In that game, Hunter fielded a kickoff he should not have, and ended up being dropped for a safety. Hey, it was a freshman mistake, and we all knew Hunter had an upside.
He flashed that potential during spring practice. Hunter could be valuable, he's one of the fastest players on the team, and will likely handle kickoff returns. Hunter could also add much needed depth at wide receiver.
2. Victor Ugenyi, defensive end: Ugenyi, a sophomore, broke out last season, registering sacks against Notre Dame and Navy. But expect to see a lot more of him over the next three years. Ugenyi is an impact player, spurning an offer from Division I Baylor to attend West Point. He is a formidable pass rusher and could end up being Army's all-time sack leader, surpassing Cameron Craig. Ugenyi also brings a certain energy to the field that can help any team. You have to like the way this kid plays the game.
3. Ted Bentler, defensive tackle: Bentler is listed behind projected starters Tony Fusco and John Wright on Army's latest updated depth chart. Starter or reserve, Bentler will find his way on the field. Specimens like him don't come around often. A transfer from Iowa, Bentler played at the Big Ten school as a freshman. He played in seven games at defensive tackle for the Hawkeyes in 2005, including the Outback Bowl against Florida. Bentler, a sophomore, brings even more size and speed to Army.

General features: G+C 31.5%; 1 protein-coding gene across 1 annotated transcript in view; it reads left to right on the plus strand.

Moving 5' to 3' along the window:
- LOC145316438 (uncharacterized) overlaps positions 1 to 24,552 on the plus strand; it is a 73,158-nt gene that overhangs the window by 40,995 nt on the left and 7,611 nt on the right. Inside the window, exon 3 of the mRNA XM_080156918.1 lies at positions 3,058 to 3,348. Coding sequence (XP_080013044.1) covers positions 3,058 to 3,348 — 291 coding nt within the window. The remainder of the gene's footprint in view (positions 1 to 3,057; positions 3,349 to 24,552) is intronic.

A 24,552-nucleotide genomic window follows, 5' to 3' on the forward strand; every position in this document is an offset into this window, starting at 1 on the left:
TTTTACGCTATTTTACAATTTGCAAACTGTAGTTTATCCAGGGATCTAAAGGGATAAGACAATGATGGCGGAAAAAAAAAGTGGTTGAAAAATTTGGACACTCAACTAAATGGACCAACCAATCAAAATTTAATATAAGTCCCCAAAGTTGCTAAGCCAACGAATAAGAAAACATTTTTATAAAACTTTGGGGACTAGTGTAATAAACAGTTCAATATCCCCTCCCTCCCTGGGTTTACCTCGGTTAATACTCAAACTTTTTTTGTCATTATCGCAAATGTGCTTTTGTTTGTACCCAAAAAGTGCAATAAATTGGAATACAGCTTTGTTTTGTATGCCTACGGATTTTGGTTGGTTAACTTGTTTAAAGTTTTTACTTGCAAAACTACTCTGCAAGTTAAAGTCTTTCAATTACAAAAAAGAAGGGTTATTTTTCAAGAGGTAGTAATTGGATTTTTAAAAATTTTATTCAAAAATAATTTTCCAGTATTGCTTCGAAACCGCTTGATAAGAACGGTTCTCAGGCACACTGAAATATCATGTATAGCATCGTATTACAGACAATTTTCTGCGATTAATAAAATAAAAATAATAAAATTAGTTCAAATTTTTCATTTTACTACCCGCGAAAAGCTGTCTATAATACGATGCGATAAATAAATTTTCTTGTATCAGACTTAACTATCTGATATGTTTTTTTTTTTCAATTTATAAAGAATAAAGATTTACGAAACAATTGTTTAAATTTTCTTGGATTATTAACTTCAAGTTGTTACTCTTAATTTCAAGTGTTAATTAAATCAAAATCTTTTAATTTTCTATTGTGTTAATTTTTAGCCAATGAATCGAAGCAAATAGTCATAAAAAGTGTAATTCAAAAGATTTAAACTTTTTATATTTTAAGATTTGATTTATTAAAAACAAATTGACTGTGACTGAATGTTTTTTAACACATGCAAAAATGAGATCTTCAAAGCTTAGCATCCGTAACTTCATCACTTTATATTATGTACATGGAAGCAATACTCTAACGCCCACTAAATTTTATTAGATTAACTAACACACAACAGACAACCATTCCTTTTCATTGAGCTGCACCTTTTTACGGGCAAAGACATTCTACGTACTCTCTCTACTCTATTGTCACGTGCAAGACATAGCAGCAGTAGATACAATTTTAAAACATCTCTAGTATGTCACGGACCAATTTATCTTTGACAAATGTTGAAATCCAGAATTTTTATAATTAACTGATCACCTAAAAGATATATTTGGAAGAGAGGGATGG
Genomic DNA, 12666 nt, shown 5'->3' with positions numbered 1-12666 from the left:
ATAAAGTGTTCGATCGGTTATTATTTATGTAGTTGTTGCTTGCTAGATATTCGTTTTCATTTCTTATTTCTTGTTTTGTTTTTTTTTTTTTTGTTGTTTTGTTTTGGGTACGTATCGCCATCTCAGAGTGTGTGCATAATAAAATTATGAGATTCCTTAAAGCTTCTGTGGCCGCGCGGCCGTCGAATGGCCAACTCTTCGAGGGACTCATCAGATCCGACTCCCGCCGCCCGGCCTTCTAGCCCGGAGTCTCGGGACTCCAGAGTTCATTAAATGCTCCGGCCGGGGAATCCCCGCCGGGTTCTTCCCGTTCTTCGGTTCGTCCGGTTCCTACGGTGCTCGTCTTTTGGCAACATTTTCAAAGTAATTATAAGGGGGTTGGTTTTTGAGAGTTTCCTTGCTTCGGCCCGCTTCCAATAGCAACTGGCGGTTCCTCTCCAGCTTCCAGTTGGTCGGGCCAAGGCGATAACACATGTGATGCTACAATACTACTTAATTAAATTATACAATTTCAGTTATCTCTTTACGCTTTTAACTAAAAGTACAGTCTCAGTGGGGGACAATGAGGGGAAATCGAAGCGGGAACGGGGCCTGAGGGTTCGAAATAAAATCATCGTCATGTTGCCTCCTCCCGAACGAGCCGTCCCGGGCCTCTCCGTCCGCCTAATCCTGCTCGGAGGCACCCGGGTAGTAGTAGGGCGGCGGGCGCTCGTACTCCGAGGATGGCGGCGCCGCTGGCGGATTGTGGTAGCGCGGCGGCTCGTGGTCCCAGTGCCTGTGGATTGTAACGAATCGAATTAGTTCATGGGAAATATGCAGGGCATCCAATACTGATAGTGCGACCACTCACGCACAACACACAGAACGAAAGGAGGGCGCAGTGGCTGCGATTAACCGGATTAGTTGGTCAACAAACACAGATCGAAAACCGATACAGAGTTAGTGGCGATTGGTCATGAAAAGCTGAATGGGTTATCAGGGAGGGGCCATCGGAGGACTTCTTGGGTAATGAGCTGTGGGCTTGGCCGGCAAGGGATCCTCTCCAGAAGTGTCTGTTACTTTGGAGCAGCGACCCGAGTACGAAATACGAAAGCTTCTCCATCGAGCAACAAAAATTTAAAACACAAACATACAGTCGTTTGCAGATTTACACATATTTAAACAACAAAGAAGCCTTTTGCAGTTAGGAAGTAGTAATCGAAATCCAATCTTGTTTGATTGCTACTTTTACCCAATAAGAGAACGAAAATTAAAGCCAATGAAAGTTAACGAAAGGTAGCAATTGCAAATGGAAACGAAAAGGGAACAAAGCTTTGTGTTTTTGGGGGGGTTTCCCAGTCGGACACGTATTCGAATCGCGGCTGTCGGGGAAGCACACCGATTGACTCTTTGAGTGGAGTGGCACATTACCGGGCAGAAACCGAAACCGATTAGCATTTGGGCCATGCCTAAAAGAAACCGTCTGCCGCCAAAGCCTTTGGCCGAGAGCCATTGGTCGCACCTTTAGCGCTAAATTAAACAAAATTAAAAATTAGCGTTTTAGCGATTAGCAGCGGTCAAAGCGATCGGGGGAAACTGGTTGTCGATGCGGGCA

4. Pat Mealy, running back: Who? Unless you are on this board or an Army football insider, you probably have never heard of Mealy.
He starred at USMA Prep last fall and is slated to arrive to the Academy in August. It's rare that a freshman chips in at Army, with all the rigors of West Point life.
Moore was an exception last year. Although projected starter Wesley McMahand had a decent year, he slowed late. His backups showed limited promise. Our prediction is that if Mealy doesn't begin the year seeing playing time, he will by the Navy game in December.
5. Carson Williams, quarterback: If there is never a freshman at Army who should see playing time, it's the quarterback.
And that's what we all have to remember: Williams was thrown into a burning fire last year. His numbers were ugly, Pevoto threw for four touchdowns and 10 interceptions. Keep in mind, four of those interceptions came in the Air Force blowout.
Expect Williams to make better decisions with a better quarterback coach behind him. He throws more touchdowns than interceptions. That's not a bad start.